As guidance, the following is a review of new High R-Value/Low U-Factor insulation systems currently available for metal building roofs and walls.
High R-Value/low U-Factor metal building roof insulation systems can be broken down into 2 generic categories: filled cavity fiber glass and rigid continuous foam insulation.
Filled Cavity Options—U-Factors of 0.037 or Less
Filled cavity options with U-Factors or 0.037 or less include:
- Long Tab Banded (LTB) system.
- Liner system.
Both the LTB and liner systems fill the cavity between the purlins with fiber glass insulation. A minimum of 2 layers are used; one layer is installed between and parallel to the purlins and one layer on top of and perpendicular to the purlins. In both cases the insulation is supported by a series of bands attached to the underside of the purlins.
From a thermal performance standpoint, both systems perform comparably. Contrary to some of the claims being made in the marketplace, actual side-by-side thermal testing by an independent accredited laboratory has demonstrated comparable performance with both the LTB and liner systems. ASTM C1363 test results for 2 LTB and liner assemblies using 2 different insulation levels are shown in Table 1. These results demonstrate that the filled cavity/LTB system and the liner system performed comparably in this side-by-side test program. Due to the inherent variability in this type of testing, the slight difference seen should not be considered to be significant.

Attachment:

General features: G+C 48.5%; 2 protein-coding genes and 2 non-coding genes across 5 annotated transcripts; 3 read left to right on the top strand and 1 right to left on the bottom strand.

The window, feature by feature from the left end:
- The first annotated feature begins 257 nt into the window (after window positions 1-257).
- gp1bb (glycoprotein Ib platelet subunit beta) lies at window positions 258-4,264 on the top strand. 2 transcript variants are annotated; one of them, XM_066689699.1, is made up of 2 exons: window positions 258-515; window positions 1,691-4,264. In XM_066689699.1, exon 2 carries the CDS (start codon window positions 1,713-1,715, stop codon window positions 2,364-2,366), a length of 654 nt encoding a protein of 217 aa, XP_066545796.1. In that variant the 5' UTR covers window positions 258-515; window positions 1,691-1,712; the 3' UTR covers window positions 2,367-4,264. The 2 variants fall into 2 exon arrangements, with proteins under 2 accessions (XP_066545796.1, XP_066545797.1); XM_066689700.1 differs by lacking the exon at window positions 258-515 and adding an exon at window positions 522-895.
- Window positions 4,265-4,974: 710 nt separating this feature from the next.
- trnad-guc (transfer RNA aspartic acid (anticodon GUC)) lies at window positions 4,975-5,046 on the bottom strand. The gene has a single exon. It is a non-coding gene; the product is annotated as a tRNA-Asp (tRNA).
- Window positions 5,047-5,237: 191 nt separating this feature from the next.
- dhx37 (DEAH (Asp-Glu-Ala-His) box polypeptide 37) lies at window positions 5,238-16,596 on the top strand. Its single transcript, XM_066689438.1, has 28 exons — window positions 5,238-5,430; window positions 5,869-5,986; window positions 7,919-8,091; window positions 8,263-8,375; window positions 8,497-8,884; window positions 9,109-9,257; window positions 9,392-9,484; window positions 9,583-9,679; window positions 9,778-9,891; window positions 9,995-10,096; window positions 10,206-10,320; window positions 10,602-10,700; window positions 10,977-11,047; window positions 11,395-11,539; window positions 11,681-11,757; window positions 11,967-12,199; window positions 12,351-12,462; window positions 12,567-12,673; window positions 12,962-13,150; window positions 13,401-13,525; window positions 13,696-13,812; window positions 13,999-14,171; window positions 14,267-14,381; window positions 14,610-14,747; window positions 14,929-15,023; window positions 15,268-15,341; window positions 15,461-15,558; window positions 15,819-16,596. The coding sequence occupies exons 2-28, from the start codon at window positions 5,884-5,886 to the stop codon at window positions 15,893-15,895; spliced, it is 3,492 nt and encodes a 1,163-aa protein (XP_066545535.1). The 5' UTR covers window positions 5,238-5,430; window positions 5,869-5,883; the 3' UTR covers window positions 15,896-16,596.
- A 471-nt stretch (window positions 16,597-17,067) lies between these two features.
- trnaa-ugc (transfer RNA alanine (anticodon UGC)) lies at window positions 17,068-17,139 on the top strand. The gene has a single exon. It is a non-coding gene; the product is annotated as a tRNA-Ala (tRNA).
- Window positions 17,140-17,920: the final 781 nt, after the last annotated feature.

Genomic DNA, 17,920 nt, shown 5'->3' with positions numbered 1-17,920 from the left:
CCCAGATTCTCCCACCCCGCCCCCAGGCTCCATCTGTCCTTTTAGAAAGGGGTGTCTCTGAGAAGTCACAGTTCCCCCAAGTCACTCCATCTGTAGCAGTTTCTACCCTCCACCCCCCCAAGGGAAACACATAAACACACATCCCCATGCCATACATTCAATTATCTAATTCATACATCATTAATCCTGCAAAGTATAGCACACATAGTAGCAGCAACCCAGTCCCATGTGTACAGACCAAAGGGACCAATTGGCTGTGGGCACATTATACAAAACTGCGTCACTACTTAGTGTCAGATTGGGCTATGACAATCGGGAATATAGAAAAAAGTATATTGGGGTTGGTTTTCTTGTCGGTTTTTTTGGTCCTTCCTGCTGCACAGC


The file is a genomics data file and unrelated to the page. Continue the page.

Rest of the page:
The primary differences between these 2 systems relate to the orientation of the vapor retarder facings: